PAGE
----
For some history, I originally planned my BBQ sauce to be free of region-specific traditions. For example, Kansas City BBQ is generally very sweet and candy like. The Carolinas have a vinegar based mop sauce and in Memphis, they forgo sauce all together and use only dry rub! Well, here in Los Angeles, I can do whatever I want. I've taken inspiration from all of the areas and put them together.
1/2 Smoked Onion
1/2 Smoked Apple
2 cloves Garlic
1-2 tbsp of my special Dry Rub
1 Guajillo Chili Pepper
1 Ancho Chili Pepper
1-2 Bay Leaves
Hot Chili Flakes
1 tbsp Chicken Bouillon Powder
2 tbsp A1 Steak Sauce
2 tbsp Ketchup (without High-Fructose Corn Syrup)
2 tsp Dijon Mustard
2 tsp Worcestershire Sauce
3-4 tbsp Maple Syrup
1-3 tbsp Brown Sugar
3 cups water
1 splash of Apple Cider Vinegar
1 heaping tbsp of rice
-If you don't have access to a smoker, use a regular onion and apple instead, but add in a splash of bourbon whiskey!
-Play around with the flavors and taste! Allow the sauce to simmer for at least 30 minutes before adjusting the final flavors.
-Use that liquid smoke bullshit. I mean, what is that?!
The Onions and Apples
One of the very first inspirations I had when making BBQ sauce came from making Japanese curry. To help achieve a sweet and light taste, apples are grated into curry. It helps to add a refreshing flavor in the background, but makes an incredible difference.
I begin by smoking the onions and apples in my smoker using a mix of cherry and apple wood. By doing this, I can naturally impart smokey flavors into the sauce. Do NOT use liquid smoke as a substitute. There's all sorts of who knows what in that bottle.
Simply chop up your onions and apples (or grate in the apples) to a pot and stir fry with olive oil and 2 tbsp of your dry rub mixture. The reasoning behind using the dry rub in the BBQ sauce is to unite the flavors of meat and sauce. Sure, that might sound like a load of made up fluff, but I love the way it makes my smoked ribs taste and I shall stand by it proudly.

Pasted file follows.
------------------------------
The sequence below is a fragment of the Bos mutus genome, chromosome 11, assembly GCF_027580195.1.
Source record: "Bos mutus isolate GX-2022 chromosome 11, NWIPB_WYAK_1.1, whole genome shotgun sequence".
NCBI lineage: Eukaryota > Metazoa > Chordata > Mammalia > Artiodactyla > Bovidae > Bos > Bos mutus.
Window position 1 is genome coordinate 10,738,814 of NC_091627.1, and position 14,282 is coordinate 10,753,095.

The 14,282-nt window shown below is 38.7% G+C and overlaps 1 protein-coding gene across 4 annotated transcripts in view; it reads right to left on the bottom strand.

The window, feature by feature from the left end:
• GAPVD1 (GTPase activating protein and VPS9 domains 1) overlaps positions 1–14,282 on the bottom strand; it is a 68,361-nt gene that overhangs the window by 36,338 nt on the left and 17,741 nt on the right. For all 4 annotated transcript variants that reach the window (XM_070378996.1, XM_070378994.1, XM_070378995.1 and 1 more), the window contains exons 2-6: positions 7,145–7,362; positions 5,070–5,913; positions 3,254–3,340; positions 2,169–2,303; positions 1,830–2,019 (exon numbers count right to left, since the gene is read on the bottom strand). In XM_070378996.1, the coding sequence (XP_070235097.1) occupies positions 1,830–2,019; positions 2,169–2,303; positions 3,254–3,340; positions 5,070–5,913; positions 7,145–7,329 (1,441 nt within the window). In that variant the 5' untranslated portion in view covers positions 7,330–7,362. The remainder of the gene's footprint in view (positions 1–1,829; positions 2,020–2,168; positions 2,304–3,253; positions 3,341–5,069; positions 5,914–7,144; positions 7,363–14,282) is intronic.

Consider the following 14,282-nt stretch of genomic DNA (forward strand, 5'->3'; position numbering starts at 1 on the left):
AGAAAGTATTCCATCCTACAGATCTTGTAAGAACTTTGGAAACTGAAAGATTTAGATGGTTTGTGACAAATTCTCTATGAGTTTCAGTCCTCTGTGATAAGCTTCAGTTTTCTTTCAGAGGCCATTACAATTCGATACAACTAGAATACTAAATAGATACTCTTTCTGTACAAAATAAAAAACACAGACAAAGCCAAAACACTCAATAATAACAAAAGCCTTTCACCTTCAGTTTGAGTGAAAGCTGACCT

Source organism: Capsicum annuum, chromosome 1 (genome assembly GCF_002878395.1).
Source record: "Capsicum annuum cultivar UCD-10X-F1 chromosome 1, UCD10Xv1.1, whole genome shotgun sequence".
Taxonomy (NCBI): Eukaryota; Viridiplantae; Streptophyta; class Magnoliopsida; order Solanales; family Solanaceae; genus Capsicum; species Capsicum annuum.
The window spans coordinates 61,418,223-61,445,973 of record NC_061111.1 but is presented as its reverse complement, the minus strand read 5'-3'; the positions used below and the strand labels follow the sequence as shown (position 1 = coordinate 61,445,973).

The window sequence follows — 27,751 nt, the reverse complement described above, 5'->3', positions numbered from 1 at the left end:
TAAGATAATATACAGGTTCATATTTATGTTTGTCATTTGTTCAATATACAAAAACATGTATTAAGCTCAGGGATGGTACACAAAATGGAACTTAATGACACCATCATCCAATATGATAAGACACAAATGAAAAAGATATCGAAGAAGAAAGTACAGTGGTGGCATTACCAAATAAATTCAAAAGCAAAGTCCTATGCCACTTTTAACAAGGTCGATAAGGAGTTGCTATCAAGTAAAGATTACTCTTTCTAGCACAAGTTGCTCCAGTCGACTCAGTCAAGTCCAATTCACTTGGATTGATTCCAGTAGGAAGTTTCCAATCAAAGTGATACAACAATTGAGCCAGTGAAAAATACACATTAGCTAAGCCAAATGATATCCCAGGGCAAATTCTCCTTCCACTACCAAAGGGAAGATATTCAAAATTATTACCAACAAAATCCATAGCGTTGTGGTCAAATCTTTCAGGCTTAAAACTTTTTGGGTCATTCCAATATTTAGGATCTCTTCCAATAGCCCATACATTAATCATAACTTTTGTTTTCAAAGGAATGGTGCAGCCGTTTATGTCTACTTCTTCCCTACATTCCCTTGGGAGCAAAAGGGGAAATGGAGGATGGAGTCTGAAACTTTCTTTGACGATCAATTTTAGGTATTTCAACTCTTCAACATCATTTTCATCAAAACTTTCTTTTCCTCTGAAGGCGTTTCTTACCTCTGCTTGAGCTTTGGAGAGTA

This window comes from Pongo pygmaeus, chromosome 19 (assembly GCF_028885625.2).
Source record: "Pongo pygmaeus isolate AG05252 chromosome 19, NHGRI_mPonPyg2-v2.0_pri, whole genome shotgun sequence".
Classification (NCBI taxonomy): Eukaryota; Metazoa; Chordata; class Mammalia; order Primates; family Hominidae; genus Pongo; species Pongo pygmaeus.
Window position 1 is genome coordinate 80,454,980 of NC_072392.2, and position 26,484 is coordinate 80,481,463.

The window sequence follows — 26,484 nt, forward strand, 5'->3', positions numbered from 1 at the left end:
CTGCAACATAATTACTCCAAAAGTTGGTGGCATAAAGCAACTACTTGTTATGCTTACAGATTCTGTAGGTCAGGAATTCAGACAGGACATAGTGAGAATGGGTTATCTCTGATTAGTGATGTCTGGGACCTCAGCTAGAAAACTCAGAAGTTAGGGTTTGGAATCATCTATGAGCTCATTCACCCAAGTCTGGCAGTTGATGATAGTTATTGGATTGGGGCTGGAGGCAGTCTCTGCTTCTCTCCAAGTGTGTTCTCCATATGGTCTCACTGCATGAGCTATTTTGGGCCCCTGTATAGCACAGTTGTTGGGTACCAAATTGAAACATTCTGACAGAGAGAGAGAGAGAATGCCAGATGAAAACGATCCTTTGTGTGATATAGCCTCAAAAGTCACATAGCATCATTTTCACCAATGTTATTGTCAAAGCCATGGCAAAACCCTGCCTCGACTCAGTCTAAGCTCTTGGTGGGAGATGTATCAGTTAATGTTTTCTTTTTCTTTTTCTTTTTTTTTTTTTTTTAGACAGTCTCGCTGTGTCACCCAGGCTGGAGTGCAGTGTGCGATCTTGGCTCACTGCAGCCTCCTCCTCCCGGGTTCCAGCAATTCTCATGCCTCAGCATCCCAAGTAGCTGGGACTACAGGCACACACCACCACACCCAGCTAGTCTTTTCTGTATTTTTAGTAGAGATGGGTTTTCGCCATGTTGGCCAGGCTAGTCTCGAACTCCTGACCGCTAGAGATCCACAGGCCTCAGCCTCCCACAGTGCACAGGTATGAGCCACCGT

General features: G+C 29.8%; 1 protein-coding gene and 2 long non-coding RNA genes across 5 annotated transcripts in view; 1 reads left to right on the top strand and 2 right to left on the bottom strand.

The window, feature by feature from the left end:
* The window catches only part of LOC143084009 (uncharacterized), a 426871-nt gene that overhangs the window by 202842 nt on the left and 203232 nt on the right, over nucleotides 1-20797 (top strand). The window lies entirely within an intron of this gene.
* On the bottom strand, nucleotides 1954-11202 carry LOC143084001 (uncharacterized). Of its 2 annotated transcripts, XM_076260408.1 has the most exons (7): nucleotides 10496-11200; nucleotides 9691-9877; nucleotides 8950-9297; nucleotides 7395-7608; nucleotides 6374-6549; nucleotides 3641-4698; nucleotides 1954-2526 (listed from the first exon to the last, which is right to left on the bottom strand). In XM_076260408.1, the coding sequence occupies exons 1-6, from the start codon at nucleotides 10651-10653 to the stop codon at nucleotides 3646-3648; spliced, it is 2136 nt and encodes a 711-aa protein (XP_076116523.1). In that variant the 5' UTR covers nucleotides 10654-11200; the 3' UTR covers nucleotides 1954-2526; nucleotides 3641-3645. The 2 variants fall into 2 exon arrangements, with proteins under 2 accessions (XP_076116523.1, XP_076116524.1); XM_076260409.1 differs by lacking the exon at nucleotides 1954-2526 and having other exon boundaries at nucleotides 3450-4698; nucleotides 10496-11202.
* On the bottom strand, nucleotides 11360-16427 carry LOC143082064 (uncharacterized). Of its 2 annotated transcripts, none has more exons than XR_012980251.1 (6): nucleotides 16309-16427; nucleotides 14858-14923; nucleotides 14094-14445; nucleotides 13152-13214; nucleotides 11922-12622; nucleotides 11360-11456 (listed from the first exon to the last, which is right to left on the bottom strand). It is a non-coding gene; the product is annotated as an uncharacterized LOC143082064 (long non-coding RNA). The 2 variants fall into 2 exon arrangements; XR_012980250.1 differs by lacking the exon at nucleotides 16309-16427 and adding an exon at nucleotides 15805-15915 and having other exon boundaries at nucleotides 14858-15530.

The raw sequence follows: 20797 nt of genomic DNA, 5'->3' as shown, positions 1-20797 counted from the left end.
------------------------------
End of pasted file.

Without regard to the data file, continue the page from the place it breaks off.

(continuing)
After sweating the apples and onions, add the rest of the dry aromatic ingredients. Stir frying the ingredients in this step helps any oil soluble flavors to be extracted from the seasonings (said by someone somewhere...).
The Wet Ingredients
Add 3 cups of water to start, and all of the wet ingredients. Bring the mixture to a boil and simmer for 30 minutes.
If you don't have a smoker (most people don't), try using bourbon whiskey instead! I would not recommend using both smoked ingredients and whiskey, for I feel that may be too many competing flavors.
Adding Rice And Blending
The addition of rice is a very recent development in my sauce. Taking inspiration from making tomato bisque, the addition of rice allows for the thickening of the sauce without changing the taste, shelf-life, or cooking process! A corn starch slurry will eventually break down if kept overnight. Flour needs to be cooked and turned into a rue before using. Too much reduction will result in an overly salty or sweet sauce.
I add my rice after the initial 30 minutes of simmering. Allow the rice to fully cook and become saturated with liquid. After doing the final taste test and adjusting water levels, I remove the bay leaves from the pot and blend the sauce. I use an emulsion blender, but any house hold blender will work!
The final consistency of the sauce should allow it to coat the back of a spoon as shown above.
After much thought, I have finally decided to share my recipe with everyone and to anyone who wishes to learn it. It is surely a lot of work for just sauce, but for anyone who has tasted it, you know just how amazing it is.
There are no added preservatives (only the ones already included in the products used), no xanthum gum thickening agents, no food coloring, and none of those mystery ingredients listed in other store brand BBQ sauces. This is as good as it gets, until I discover something new to change about it and improve it further!